Sunday, November 22, 2009
The other day I was walking to my office at the college where I teach. It was one of those glorious November days we've been having and I decided to leave the sidewalk and cut through a small wooded area. It is a little faster this way to my office but the truth is I wanted to walk through the woods.
There is a path there, a path worn down by others who have walked this way, and on nice days I like to take it. As leaves and bark crunched beneath my feet, I recalled how as a girl I had more or less lived on such paths in Highland Park where I grew up. Along the bluffs of Lake Michigan and into the woods these paths had been blazed by Native Americans long ago and indeed our middle school was called Indian Trail School because of these paths.
There were also trees, which we called Indian trees, which had been bent to mark the paths, and they grew this way, humpbacked, not straight up and tall as a tree is supposed to grow. But these trees pointed to the trail and I followed the trails whenever I could. When I was quite young, I darted along these trails, imagining that I was an Indian scout, a brave, a pioneer girl. I had many "Little House in the Prairie" type scenarios that rumbled around in my head. At times I was a horse and in fact when I stepped on the path last week, what I first thought of was how as a girl I galloped along these trails, pretending to be a horse.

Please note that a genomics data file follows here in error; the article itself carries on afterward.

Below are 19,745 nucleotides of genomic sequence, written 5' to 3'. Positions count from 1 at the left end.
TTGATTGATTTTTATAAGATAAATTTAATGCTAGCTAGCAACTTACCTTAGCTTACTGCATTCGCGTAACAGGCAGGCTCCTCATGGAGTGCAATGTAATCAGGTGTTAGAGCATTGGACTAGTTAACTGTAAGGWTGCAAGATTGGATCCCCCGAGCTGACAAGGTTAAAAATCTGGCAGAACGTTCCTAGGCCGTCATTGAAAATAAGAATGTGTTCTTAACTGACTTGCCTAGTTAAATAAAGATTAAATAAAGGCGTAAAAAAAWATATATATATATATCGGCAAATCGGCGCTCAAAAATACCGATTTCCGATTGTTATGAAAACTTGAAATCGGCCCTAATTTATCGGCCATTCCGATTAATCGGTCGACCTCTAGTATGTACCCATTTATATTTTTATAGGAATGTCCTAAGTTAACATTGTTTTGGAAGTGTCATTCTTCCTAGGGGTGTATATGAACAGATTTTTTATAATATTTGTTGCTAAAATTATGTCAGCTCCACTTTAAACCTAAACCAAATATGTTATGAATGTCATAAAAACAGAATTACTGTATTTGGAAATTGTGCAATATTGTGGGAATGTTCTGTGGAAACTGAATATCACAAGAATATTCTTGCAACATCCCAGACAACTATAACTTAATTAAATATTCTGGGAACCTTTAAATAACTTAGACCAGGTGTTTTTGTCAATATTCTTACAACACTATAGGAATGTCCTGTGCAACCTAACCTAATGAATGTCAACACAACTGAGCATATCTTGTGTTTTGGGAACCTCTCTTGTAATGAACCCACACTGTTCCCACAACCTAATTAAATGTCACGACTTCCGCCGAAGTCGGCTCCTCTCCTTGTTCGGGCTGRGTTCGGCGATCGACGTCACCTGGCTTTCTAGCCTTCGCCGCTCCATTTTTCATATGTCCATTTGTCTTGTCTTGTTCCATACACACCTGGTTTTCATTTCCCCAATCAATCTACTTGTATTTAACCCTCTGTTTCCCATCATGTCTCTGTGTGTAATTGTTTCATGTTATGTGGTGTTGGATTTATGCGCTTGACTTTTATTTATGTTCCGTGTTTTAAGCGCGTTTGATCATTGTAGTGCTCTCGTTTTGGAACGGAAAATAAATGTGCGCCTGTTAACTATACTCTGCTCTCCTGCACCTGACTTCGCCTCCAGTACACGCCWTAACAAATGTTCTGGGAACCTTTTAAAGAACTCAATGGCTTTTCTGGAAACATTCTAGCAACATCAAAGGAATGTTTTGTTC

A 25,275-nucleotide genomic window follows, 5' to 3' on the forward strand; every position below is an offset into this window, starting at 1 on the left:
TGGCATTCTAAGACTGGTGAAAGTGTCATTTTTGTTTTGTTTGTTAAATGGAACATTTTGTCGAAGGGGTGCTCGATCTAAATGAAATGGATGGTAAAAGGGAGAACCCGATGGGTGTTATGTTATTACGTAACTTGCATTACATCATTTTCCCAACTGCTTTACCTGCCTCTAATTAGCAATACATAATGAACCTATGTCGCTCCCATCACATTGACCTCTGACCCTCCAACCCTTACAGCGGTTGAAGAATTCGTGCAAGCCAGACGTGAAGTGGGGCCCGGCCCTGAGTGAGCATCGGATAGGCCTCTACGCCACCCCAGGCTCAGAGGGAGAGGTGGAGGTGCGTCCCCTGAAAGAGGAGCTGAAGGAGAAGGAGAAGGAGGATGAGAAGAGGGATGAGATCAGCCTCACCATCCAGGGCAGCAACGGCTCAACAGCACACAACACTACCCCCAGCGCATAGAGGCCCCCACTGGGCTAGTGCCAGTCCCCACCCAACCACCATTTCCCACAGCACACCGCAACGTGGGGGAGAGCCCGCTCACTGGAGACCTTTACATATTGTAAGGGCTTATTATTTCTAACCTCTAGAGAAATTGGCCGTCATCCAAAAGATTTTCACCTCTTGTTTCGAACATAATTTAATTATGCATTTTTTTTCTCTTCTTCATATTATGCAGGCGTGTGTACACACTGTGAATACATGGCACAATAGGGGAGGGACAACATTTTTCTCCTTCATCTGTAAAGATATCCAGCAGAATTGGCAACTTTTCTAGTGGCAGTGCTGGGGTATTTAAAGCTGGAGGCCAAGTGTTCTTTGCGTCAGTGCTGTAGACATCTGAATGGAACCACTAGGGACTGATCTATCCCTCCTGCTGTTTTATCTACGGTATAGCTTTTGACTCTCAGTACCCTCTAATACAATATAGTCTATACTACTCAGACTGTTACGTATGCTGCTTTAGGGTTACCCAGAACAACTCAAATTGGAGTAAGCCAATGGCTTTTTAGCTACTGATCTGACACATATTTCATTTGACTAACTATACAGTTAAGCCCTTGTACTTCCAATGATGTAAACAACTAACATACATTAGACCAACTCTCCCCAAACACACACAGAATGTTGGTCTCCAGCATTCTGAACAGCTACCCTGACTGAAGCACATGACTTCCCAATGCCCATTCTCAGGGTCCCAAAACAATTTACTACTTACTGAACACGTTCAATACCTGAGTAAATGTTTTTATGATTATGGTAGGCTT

My mother never worried where I was (I'm not sure why, though I usually had my dogs with me). I never got lost or ran into anybody I didn't want to run into in all my years of wandering through the bluffs and ravines of my hometown. On the path to my office, I thought about those first ventures I made into the wild. I was never frightened and I was content to be alone.
Whether as a wild horse or pioneer girl, these were my first small journeys into the world. I made them along these paths, which in fact have an official name. They are called desire paths because they are made by the footsteps of those who want to go this way.